Cleaning professionals clean all types of facilities from airports to hospitals to schools, so when the threat of a pandemic occurs — such as what happened in late April when a strain of flu that emerged in Mexico had a rapid geographic spread throughout the United States and the world — they're working overtime to make sure customers and employees are getting the information they need.

Millions of human cases of swine flu, or H1N1 flu, have now been identified in the U.S. H1N1 is an influenza type A virus, the same as common flu bugs. This particular strain, however, worries health officials because it is sickening healthy young and middle-aged adults and it is contagious before hosts are showing symptoms. While cleaning professionals' plans of attack are essentially the same as they would be for any flu outbreak or pandemic, because the illness has a name unfamiliar to many, their role as educators has taken center stage.

Distributors can help educate in-house service providers and building service contractors on the best products and practices to use in combating H1N1. During any health scare, communication is one of the most vital pieces of the business puzzle, and manufacturers and distributors are providing much needed information to clients that they can use to educate their own employees and customers.

Jan/San’s Role
Preventing pandemic influenza requires the same techniques as those used to prevent seasonal influenza, according to reports by U.S. Department of Health and Human Services (HHS). According to many industry manufacturers, preventing infection includes disinfecting commonly touched surfaces, preventing cross-contamination and promoting proper hand washing. However, this type of cleaning program would mean distributors will have a bigger role in informing customers on the differences between “clean” and “disinfected.”

“Our industry cleans at a sanitary level or less,” says Dave Frank, president, American Institute for Cleaning Sciences, Highlands Ranch, Colo. “Cleaning for emergency preparedness would move it up a level to disinfecting.”

In his book “Protecting the Built Environment,” Dr. Michael Berry explains that sanitary is cleaning to the point of protecting health in general, but surfaces will still have some contamination. In order for environments to be disinfected, 95 percent of harmful substances must be removed.

Wiping contaminated surfaces with a disinfectant effective against Type A influenza viruses should kill the H1N1 virus, according to the World Health Organization (WHO).

There are several aspects of the disinfecting process that distributors can review with end users. Janitors applying disinfectant need to pay close attention to the instructions and allow the product enough dwell time in order to kill the virus.

Flu viruses can live on hard surfaces for up to 8 hours, so janitors should focus on surfaces that are frequently touched by hands such as doorknobs, countertops, desks and elevator buttons and panels.

Utilizing proper cross-contamination techniques will also help prevent further spread of the virus. Mop heads should be changed after cleaning each room, vacuum bags should be replaced each day and tools should be color-coded for use in specific areas such as restrooms and kitchen areas, recommends Frank.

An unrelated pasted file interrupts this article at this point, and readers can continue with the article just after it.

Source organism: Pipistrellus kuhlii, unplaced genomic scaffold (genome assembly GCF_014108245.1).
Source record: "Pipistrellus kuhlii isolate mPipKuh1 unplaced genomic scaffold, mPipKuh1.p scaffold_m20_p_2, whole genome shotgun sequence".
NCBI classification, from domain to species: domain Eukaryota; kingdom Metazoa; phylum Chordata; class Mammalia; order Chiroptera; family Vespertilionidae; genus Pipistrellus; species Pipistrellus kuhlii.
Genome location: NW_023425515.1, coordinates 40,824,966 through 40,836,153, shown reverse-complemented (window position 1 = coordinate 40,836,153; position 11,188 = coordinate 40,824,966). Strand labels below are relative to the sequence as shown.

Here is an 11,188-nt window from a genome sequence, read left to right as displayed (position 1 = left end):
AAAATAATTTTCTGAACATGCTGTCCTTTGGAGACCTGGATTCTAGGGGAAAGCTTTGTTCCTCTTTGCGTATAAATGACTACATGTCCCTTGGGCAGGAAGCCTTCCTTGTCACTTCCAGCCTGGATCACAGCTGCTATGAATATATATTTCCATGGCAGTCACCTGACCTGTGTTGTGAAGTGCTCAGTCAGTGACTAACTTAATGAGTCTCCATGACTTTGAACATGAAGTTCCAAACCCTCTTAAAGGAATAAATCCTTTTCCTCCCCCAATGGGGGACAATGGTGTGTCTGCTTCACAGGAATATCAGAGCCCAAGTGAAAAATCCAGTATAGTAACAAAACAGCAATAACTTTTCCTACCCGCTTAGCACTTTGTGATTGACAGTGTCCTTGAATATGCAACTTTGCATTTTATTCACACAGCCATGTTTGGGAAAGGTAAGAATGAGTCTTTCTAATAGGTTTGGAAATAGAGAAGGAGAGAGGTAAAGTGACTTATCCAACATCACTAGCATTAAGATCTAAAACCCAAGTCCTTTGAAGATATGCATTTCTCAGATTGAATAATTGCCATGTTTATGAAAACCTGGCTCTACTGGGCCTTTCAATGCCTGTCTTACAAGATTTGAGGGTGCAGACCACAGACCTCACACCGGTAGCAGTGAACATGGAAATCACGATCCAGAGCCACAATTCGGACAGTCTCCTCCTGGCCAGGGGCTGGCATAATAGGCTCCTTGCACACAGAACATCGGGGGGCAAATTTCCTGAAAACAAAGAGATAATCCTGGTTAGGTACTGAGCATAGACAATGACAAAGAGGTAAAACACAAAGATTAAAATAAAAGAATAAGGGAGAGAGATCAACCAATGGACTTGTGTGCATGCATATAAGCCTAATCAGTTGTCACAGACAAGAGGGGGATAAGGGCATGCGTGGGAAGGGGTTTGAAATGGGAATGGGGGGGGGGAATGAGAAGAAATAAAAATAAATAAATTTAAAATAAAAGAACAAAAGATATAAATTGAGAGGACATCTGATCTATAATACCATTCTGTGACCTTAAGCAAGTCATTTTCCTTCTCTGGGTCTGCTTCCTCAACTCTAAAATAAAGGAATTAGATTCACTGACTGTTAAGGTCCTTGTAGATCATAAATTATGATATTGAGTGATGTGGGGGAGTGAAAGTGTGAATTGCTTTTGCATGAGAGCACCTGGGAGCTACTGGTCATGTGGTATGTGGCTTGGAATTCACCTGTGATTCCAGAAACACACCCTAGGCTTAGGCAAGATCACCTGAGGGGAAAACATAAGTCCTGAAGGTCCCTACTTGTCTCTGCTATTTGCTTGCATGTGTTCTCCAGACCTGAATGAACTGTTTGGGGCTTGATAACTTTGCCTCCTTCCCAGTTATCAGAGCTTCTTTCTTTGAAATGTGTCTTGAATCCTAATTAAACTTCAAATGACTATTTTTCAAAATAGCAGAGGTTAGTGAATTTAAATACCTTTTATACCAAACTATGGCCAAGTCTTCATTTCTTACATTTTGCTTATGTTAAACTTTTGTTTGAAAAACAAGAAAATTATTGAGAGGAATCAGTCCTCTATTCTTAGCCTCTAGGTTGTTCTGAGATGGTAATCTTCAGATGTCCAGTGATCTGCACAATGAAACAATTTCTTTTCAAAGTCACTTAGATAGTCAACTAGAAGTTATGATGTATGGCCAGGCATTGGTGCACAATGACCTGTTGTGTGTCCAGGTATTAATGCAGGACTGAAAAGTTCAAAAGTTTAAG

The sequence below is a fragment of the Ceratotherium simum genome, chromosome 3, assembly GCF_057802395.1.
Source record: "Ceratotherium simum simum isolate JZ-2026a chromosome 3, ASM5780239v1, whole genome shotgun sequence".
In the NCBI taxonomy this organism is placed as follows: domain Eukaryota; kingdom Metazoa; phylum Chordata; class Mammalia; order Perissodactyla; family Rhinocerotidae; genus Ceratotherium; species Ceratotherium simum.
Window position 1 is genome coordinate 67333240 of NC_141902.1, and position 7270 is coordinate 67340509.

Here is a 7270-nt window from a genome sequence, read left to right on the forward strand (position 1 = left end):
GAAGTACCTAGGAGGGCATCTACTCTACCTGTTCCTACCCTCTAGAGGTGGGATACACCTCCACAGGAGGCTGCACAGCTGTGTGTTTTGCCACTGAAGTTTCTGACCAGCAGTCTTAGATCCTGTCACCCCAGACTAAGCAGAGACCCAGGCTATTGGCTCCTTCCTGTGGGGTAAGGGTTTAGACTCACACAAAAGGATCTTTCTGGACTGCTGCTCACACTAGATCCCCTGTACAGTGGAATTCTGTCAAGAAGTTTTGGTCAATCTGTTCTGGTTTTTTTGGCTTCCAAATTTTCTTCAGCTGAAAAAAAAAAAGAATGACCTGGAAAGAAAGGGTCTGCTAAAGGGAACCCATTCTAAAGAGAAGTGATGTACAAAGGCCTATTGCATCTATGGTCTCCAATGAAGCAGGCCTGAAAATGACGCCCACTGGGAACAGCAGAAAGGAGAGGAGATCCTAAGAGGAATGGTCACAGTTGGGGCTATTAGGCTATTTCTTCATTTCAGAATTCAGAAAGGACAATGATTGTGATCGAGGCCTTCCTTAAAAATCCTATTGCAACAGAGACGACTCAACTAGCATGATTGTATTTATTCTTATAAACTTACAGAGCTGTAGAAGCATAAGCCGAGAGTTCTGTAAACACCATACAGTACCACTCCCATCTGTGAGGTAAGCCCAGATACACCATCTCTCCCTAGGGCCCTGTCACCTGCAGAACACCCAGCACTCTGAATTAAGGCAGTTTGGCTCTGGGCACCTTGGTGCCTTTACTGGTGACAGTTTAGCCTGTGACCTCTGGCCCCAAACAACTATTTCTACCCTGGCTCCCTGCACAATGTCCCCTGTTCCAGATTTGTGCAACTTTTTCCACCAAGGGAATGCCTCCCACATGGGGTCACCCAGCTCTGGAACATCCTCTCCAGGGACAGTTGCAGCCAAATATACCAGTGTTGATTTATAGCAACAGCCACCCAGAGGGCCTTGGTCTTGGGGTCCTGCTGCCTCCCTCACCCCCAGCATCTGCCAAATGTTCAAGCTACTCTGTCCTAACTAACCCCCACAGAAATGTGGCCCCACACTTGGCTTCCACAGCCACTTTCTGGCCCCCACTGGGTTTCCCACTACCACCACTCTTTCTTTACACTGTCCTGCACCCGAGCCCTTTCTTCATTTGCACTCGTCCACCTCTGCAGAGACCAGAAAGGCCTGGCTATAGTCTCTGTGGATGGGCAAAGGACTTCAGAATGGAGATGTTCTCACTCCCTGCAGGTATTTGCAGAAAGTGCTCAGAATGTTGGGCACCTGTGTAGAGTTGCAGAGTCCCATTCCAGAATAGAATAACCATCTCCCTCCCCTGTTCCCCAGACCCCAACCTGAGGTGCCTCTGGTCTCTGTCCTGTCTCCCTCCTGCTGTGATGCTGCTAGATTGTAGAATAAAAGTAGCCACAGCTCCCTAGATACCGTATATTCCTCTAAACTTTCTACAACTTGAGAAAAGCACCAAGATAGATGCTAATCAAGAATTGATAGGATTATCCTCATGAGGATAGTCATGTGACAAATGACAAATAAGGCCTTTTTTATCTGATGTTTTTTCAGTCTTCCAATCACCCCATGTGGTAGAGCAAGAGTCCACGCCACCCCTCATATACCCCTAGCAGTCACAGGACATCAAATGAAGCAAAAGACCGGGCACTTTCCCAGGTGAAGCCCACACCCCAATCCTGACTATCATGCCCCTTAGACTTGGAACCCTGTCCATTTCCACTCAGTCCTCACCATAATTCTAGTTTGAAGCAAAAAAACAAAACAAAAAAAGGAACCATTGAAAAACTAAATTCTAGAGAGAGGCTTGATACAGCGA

The best way to kill flu viruses on one’s person is by cleaning hands several times a day for at least 20 seconds with either soap or hand sanitizers. It will be up to building occupants to ensure their hands are washed often and long enough, but cleaning crews can still encourage proper techniques. Signs posted in restrooms and kitchens serve as good reminders, says Brian Sansoni, vice president of communication and membership, Soap and Detergent Association (SDA), Washington D.C.

Distributors should also encourage end users to supply hand sanitizing stations in hallways or cafeterias — places where it would be a little too much trouble for building occupants to go to the restroom to wash hands.

Installing the latest restroom technology such as touch-free dispensers and foaming soaps can encourage hand washing, as well, says Sansoni.

Protecting tenants from a pandemic flu is a major responsibility for cleaning crews, but they must also take precautions to protect themselves from infection. Distributors can initiate conversations with customers about products that can help them do this.

When cleaning potentially contaminated areas, Centers for Disease Control and Prevention recommends wearing gloves and masks. In healthcare facilities, when cleaning rooms with infected patients, additional personal protective equipment (PPE) includes long-sleeve, cuffed gowns and protective eyewear.

Besides proper PPE, there are other safety precautions distributors can educate end users about. Following HHS guidelines, end users should reduce the size of crews working in a building, limit the amount of interaction between workers and keep workers at least three feet apart.

If distributors have enough accounts interested in emergency preparedness planning, they should stock up now on PPE, disposable tools, disinfectants, soaps and sanitizers, says Frank. If the number of pandemic cases continues to grow, there will be a shortage of supplies.